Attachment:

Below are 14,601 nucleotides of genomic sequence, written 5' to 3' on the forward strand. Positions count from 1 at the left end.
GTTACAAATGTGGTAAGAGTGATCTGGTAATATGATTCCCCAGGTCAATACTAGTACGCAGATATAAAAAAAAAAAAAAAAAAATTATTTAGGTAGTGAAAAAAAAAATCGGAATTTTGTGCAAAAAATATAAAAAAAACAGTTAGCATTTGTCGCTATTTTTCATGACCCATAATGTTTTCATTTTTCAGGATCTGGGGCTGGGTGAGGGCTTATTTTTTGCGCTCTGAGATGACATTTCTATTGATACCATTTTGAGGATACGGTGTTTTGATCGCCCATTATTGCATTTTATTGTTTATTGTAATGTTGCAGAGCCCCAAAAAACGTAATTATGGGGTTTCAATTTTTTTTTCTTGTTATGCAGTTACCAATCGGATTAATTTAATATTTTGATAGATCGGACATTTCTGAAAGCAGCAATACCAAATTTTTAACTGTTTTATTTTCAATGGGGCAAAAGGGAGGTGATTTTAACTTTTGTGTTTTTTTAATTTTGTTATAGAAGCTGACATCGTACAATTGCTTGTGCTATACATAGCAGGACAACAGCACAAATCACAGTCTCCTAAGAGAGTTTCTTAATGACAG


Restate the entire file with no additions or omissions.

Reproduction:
Below are 14,601 nucleotides of genomic sequence, written 5' to 3' on the forward strand. Positions count from 1 at the left end.
GTTACAAATGTGGTAAGAGTGATCTGGTAATATGATTCCCCAGGTCAATACTAGTACGCAGATATAAAAAAAAAAAAAAAAAAATTATTTAGGTAGTGAAAAAAAAAATCGGAATTTTGTGCAAAAAATATAAAAAAAACAGTTAGCATTTGTCGCTATTTTTCATGACCCATAATGTTTTCATTTTTCAGGATCTGGGGCTGGGTGAGGGCTTATTTTTTGCGCTCTGAGATGACATTTCTATTGATACCATTTTGAGGATACGGTGTTTTGATCGCCCATTATTGCATTTTATTGTTTATTGTAATGTTGCAGAGCCCCAAAAAACGTAATTATGGGGTTTCAATTTTTTTTTCTTGTTATGCAGTTACCAATCGGATTAATTTAATATTTTGATAGATCGGACATTTCTGAAAGCAGCAATACCAAATTTTTAACTGTTTTATTTTCAATGGGGCAAAAGGGAGGTGATTTTAACTTTTGTGTTTTTTTAATTTTGTTATAGAAGCTGACATCGTACAATTGCTTGTGCTATACATAGCAGGACAACAGCACAAATCACAGTCTCCTAAGAGAGTTTCTTAATGACAG